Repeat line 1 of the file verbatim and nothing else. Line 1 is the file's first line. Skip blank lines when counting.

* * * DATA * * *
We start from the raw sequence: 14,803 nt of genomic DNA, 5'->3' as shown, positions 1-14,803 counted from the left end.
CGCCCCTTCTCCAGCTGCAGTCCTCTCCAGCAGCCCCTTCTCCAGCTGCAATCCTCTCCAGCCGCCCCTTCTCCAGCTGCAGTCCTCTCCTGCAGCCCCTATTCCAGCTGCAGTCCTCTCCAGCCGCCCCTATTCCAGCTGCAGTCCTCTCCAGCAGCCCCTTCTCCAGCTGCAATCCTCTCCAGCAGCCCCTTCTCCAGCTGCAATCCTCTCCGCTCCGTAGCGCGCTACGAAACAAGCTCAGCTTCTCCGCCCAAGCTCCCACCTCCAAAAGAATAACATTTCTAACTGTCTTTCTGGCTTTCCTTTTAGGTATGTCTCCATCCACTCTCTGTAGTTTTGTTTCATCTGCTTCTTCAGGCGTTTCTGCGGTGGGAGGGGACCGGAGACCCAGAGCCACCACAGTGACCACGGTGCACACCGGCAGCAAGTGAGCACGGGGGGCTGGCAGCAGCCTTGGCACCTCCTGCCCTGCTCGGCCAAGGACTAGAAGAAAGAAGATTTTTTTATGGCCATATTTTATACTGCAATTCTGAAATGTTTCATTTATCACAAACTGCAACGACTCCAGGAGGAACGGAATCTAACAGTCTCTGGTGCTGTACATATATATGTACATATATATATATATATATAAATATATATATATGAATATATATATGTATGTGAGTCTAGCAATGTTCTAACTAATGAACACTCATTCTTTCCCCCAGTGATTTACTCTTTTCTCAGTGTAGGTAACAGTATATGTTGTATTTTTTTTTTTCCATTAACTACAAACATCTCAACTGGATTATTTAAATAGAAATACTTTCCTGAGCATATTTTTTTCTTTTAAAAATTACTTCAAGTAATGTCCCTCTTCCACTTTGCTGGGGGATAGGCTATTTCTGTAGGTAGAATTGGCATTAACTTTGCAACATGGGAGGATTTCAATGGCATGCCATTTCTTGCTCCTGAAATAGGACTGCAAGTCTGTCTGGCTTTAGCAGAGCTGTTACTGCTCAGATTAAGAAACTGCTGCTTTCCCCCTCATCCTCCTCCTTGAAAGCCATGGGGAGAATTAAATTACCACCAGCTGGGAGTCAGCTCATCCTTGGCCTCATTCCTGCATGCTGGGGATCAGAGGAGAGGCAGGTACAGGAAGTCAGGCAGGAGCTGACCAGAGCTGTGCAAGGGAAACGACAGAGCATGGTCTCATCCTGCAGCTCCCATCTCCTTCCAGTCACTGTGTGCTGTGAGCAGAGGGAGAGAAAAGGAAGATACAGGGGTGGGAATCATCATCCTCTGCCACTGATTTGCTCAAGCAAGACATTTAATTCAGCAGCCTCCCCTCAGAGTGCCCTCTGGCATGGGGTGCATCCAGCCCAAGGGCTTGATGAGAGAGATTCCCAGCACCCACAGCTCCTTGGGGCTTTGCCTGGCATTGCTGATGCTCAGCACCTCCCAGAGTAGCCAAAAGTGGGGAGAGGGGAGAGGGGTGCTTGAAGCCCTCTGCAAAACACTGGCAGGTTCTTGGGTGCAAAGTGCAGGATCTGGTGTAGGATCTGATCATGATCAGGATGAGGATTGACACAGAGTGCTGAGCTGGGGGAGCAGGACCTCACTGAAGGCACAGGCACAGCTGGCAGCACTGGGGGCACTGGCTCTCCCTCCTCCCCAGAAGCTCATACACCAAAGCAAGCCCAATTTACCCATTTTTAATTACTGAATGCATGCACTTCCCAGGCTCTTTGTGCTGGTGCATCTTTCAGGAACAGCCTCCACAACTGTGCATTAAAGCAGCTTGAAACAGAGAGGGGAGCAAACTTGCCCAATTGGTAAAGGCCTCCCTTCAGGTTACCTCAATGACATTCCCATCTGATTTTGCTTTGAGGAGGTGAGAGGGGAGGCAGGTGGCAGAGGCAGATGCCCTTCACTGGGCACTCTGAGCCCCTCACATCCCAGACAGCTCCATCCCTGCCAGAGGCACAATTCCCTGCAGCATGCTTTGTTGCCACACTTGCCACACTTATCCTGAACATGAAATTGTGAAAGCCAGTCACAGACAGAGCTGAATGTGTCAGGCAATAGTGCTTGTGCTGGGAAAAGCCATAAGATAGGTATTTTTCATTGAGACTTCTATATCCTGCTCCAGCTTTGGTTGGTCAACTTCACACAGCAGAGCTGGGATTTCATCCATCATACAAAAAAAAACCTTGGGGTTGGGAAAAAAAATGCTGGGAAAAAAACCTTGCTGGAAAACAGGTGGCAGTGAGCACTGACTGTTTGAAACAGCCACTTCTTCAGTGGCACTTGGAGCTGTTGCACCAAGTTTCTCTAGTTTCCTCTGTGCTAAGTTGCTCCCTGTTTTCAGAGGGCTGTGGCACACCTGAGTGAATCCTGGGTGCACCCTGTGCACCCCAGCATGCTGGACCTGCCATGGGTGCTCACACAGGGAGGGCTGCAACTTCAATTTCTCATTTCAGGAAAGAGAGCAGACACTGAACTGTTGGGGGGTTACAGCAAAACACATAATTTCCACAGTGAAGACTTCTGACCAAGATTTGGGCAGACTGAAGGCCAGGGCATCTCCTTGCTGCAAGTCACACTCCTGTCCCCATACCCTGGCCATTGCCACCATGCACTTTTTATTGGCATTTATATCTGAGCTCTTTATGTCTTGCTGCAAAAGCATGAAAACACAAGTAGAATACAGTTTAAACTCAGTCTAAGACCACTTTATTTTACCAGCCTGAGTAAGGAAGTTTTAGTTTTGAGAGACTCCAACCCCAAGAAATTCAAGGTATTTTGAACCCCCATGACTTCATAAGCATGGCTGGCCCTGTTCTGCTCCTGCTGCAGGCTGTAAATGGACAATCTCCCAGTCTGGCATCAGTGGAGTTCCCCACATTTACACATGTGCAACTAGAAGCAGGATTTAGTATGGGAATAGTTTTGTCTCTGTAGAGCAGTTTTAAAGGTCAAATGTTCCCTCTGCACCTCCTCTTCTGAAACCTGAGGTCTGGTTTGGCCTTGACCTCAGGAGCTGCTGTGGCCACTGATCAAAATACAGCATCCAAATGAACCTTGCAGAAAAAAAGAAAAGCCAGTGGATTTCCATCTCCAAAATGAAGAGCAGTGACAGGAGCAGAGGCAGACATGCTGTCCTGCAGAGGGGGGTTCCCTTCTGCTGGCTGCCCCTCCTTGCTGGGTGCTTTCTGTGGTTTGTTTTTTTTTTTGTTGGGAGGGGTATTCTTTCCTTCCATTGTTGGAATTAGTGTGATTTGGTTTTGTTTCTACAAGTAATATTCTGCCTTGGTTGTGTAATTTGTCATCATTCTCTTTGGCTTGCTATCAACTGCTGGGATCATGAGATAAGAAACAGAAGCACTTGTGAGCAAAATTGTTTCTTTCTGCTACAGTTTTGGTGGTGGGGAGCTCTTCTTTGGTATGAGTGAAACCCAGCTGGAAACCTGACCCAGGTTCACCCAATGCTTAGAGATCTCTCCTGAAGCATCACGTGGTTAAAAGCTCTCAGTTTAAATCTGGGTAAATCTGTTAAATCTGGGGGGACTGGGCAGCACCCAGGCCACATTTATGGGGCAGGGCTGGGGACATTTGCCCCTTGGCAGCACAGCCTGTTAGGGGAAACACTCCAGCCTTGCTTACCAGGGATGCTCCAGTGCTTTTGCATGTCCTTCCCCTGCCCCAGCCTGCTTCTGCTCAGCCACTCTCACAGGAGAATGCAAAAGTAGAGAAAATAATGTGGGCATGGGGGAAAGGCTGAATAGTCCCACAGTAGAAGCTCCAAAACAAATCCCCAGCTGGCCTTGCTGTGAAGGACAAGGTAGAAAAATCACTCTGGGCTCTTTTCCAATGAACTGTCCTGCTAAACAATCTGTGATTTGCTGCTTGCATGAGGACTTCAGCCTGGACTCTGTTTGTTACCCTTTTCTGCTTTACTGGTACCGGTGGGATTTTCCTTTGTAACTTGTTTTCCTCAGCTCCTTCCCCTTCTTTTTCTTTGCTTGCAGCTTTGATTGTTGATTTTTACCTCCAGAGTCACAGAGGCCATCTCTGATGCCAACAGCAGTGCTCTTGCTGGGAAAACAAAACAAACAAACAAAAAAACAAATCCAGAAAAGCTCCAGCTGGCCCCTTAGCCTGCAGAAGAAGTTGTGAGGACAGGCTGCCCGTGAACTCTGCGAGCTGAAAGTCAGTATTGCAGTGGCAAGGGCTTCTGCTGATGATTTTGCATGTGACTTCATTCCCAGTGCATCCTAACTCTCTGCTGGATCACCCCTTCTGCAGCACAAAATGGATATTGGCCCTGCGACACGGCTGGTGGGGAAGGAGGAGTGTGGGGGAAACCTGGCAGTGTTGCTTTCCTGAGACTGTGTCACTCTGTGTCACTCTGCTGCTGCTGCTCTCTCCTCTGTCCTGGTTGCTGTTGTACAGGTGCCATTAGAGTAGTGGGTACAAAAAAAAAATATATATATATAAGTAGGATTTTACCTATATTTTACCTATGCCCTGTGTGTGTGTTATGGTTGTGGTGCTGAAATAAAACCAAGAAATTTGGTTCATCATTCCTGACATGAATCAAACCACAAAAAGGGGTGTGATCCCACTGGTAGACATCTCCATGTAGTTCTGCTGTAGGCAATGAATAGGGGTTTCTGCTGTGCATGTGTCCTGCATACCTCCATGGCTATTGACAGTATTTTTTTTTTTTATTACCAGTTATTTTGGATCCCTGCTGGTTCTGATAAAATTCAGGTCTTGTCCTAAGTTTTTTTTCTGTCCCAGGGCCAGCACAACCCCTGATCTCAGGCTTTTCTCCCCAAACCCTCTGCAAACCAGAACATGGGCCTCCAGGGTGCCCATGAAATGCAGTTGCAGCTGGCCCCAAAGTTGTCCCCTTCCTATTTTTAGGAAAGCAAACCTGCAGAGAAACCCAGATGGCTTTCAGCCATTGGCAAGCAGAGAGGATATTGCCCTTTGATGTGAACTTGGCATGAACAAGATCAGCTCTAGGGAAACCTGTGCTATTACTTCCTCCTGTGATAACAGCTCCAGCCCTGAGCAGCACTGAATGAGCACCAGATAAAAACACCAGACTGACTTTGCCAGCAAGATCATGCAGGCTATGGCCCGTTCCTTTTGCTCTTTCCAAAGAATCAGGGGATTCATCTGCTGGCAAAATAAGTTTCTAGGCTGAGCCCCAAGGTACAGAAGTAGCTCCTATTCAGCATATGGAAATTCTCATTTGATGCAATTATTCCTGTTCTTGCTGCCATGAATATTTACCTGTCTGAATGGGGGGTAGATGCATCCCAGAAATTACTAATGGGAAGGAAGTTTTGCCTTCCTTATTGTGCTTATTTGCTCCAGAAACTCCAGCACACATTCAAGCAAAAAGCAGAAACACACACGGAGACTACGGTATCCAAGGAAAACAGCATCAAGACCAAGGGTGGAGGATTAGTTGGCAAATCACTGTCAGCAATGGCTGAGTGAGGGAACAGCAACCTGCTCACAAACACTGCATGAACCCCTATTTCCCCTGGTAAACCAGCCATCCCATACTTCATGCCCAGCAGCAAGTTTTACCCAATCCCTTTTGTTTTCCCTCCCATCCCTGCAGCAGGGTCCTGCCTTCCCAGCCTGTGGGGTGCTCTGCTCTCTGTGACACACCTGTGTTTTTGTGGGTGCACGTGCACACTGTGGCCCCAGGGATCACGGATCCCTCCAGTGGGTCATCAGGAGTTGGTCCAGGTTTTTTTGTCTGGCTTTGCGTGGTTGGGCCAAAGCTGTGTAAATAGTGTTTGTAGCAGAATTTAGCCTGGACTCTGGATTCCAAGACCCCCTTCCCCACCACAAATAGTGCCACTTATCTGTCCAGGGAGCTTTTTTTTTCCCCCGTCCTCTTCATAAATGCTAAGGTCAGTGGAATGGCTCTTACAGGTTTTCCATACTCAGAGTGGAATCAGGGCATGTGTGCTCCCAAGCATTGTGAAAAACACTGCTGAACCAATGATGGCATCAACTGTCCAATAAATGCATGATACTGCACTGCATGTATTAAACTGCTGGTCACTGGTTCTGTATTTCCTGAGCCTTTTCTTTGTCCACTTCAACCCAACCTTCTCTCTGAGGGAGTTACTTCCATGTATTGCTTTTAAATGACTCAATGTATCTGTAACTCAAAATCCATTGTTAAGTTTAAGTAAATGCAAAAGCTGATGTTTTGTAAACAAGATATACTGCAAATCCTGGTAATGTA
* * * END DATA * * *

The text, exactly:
We start from the raw sequence: 14,803 nt of genomic DNA, 5'->3' as shown, positions 1-14,803 counted from the left end.